The 80s

The 1980s

Looking back, the 80s seem to have been dominated by aerobics, a blindingly rich pink and shoulder pads. What the decade brought us was yuppies, legwarmers and a 1950s comeback. Blue jeans were stone washed, perforated and often tight, and career women wore sneakers on their way to work and then switched back into their heels before entering their business palaces. Bows were big on prom dresses and wedding gowns, men had mullet hair, women perms, and artificial fabrics and colors were the thing to wear. Madonna released her debut album in 1983, The Bangles were popular and so was REM. Lean cuisine entered the market and dieting was a public motto now along with a general fitness craze.

On TV, Murder, She Wrote with super sleuth Angela Lansbury as J.B. Fletcher was mighty popular, as well as Family Ties, The Cosby Show, Growing Pains, The Wonder Years and Who’s the Boss. Other famous shows were The Greatest American Hero, Remington Steele, Fall Guy or ALF. Like in the 70s, the list of household names is long and many of these shows are still well received on DVD or in re-runs today. Continuing a tradition that started back in the 1950s and 60s already, the 80s brought us a lot of shows with Hollywood legends, familiar faces and names. Falcon Crest, for example, featured Jane Wyman, Hotel first Bette Davis and then Ann Baxter and Barbara Stanwyck graced a season of Dynasty‘s spin-off The Colbys. In 1985, my favorite Perry Mason returned to TV after almost 20 years of absence and reunited Raymond Burr with Barbara Hale as Della Street for twenty-six star-studded TV movie episodes that lasted well into the early 90s. Women continued to redefine their image on stellar shows like Cagney & Lacey, The Golden Girls and Designing Women, standing their post-feminist ground as working mothers, single women and retirees.

At the movies, teen flicks like Pretty in Pink, Ferris Bueller’s Day Off or The Breakfast Club turned into box office hits, as well as dance movies like Dirty Dancing, Fame or Footloose (which was just recently remade). All in all, 1980s cinema was dominated by comedies, action movies and romance, creating stars like Molly Ringwald, Michael J. Fox or Patrick Swayze. Some of my decade favorites are Out of Africa, The Big Chill, Beaches, Mask, Matewan, The Doctor or Steel Magnolias. As the last full decade that knew how to create old style Hollywood momentum, the 1980s brought on many more memorable TV shows and films with a lot of stars that are still around these days, Richard Gere, Neil Patrick Harris or Michelle Pfeiffer only to name a few. The 80s also rediscovered class – now guess who’s fond of that?!

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General Electric Theater

TV classics: General Electric Theater aka G.E. True Theater

USA 1953-62, 10 seasons,  approximately 300 episodes, ca. 25 minutes each, CBS, black & white. Presented by: Ronald Reagan. Cast selection: Ann Baxter, Charles Bronson, Claudette Colbert, Joan Crawford, Tony Curtis, Bette Davis, Sammy Davis Jr., James Dean, Joan Fontaine, Zsa Zsa Gabor, Greer Garson, Barbara Hale, Kim Hunter, Michael Landon, Joi Lansing, Charles Laughton, Piper Laurie, Myrna Loy, Walter Matthau, Suzanne Pleshette, George Sanders, James Stewart, Dean Stockwell, Natalie Wood – and many others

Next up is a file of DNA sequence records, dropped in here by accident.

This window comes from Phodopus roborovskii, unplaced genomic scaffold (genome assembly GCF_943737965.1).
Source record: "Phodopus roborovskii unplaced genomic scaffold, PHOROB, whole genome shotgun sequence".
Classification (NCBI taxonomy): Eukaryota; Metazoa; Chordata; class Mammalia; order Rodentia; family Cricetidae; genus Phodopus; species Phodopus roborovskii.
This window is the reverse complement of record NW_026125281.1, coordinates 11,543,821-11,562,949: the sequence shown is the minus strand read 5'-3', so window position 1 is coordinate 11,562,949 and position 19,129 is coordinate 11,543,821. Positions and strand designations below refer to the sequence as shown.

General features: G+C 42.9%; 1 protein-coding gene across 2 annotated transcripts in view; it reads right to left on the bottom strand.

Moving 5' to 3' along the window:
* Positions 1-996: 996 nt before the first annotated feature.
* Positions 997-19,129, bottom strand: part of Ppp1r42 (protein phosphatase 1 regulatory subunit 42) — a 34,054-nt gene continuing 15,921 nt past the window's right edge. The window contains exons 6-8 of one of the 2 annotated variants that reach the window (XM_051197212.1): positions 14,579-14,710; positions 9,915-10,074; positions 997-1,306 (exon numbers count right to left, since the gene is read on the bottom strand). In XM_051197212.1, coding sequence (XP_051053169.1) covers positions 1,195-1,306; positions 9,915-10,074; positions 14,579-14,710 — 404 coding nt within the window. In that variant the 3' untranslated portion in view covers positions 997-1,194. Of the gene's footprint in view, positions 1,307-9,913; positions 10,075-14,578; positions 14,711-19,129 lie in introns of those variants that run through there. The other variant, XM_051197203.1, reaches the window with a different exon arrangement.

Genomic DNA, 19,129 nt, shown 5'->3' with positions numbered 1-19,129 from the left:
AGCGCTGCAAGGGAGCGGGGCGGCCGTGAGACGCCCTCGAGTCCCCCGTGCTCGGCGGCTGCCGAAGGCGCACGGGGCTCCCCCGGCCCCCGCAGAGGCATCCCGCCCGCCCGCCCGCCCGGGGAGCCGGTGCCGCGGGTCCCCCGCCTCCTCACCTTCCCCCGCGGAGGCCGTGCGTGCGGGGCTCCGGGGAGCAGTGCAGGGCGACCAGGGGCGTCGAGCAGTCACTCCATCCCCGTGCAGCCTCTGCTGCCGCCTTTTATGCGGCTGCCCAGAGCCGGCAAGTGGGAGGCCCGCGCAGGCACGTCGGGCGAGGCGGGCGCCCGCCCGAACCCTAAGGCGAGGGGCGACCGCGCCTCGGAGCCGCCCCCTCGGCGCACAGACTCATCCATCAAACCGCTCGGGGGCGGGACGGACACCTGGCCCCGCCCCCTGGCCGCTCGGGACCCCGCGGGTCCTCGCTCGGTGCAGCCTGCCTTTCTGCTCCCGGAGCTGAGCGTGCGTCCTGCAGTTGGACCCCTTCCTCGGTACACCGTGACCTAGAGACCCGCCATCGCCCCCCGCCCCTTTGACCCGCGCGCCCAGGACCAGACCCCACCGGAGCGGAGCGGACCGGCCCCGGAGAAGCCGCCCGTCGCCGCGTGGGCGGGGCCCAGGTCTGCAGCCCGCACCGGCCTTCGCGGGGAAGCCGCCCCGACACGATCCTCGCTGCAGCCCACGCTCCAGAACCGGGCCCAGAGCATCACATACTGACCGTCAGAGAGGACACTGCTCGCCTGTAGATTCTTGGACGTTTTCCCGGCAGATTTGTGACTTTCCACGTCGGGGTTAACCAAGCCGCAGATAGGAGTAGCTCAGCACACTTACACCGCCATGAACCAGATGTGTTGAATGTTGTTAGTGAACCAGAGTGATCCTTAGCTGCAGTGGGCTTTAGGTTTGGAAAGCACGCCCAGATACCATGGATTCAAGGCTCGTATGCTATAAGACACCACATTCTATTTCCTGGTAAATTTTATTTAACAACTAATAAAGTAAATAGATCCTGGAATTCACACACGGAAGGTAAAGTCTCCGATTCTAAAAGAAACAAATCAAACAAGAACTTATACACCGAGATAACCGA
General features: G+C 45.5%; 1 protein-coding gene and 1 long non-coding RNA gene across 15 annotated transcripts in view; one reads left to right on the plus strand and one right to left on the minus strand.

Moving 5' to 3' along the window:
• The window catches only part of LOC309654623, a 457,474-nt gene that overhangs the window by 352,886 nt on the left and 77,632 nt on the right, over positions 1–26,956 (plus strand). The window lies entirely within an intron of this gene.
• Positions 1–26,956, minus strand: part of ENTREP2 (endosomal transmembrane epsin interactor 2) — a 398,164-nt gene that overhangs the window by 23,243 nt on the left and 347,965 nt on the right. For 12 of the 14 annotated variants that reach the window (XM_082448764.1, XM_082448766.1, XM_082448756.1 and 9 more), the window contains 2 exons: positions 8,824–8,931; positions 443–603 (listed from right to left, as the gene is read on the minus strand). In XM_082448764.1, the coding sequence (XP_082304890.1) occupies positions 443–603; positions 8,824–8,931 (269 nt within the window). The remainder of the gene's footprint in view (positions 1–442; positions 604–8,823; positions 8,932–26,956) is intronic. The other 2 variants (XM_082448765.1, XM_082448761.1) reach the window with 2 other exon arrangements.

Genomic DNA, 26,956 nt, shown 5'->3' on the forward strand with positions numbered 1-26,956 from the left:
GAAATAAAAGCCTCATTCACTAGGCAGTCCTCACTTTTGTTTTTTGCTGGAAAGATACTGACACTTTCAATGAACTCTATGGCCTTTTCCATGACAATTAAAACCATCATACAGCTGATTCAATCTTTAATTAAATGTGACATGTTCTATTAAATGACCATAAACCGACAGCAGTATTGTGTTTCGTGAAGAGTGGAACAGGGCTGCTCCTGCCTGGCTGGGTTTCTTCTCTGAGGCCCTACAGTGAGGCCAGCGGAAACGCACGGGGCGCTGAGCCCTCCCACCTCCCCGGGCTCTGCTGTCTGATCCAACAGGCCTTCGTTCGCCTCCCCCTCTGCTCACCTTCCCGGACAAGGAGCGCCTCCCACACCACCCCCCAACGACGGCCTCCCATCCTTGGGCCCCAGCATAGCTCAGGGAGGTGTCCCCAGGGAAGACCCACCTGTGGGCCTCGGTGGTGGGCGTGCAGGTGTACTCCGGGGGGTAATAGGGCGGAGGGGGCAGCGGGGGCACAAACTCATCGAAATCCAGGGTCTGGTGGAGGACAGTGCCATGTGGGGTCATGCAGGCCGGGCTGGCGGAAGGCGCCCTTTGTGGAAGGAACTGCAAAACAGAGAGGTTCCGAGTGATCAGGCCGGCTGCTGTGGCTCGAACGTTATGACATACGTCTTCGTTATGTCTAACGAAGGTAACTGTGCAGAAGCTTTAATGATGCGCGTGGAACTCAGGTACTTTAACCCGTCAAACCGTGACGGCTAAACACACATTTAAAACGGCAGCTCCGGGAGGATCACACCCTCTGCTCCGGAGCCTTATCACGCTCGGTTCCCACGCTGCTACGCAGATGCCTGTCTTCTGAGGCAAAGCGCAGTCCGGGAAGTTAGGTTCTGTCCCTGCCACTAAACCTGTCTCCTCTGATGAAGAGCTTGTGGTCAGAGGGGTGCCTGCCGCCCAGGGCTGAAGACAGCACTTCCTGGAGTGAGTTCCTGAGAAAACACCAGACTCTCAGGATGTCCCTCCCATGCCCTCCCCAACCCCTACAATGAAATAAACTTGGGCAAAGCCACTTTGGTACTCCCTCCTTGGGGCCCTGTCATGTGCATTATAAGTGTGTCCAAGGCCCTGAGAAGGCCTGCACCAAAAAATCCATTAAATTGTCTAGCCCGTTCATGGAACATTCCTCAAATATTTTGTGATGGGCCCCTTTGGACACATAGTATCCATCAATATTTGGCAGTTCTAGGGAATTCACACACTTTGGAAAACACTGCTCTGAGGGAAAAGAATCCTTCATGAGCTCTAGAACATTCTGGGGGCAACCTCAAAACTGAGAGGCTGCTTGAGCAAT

Plot summary: Host Ronald Reagan presents an always prestigious cast of actors in an anthology of teleplays of multiple genres, including crime, drama and westerns.

Review: G.E. Theater was a television program that presented an adaptation of novels, short stories, plays, film or general fiction on each episode, featuring working actors as well as Hollywood starlets and stars in different roles every week. The program featured live as well as filmed segments before it turned into a fully filmed show in 1957. Presenter Ronald Reagan served as host with his already familiar Hollywood face to give the show a touch of continuity.

Each episode differed from another and it’s safe to say that for everybody who enjoys watching an ever changing cast of decent actors in a different set of roles, this program is a real gem, a fabulous opportunity to discover great talents like Bette Davis, James Stewart, Myrna Loy or my personal favorite Barbara Hale in individual episodes, often supported by a beautiful stage setting and quality.

In essence, G.E. Theater is a beautiful example of 1950s television and its connection with the golden Hollywood era of the days. It also shows a genre coming into its own, little by little, step by step, with its own aesthetics and perception of storytelling.

For those of you who are not familiar with teleplays and their magic, I’m asking you to give them a chance. I’m sure you will soon find it’s worth getting used to a different viewing pattern, a different understanding of having your imagination teased and tickled. I, for the most part, am a big fan of teleplays and recorded theater, and highly recommend some of these rare episodes that you will find scattered on the internet and on a couple of DVD collections. Go get them!

Sample episode with James Dean (1954)

Sample episode Judy Garland musical special (1956)